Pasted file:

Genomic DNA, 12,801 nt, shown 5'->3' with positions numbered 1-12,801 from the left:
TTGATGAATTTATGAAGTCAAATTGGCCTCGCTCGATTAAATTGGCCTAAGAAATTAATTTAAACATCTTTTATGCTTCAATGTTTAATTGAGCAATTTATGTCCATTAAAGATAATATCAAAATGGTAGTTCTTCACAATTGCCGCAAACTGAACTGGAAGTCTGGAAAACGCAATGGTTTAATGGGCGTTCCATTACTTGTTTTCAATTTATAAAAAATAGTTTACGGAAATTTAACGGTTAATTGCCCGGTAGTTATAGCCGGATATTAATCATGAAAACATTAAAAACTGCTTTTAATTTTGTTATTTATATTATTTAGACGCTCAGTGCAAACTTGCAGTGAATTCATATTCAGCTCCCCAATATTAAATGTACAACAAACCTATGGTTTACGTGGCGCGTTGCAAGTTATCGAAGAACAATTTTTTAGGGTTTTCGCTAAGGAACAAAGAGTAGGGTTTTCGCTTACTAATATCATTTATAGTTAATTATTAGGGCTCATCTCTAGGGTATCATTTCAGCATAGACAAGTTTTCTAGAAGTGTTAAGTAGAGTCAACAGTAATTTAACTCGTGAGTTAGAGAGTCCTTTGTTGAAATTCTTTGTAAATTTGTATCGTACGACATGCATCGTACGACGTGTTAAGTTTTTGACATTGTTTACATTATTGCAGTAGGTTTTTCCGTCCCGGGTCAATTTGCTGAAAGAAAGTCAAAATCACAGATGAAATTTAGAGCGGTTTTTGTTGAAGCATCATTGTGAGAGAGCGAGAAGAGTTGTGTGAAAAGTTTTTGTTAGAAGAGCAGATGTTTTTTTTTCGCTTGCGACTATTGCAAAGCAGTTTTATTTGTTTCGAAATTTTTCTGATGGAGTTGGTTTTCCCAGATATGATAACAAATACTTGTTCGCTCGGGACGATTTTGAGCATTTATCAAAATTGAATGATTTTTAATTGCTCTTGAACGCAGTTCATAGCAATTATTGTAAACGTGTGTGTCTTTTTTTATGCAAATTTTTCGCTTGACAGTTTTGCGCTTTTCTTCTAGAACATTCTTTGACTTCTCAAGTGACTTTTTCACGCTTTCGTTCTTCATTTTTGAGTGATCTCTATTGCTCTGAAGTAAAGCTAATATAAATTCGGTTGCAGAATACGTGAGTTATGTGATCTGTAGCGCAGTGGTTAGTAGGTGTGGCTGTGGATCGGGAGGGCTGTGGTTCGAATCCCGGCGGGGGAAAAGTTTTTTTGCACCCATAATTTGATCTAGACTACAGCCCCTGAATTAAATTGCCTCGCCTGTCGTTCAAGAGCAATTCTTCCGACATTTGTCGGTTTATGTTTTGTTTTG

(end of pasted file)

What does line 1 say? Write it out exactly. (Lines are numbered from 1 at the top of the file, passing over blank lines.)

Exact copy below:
Genomic DNA, 12,801 nt, shown 5'->3' with positions numbered 1-12,801 from the left: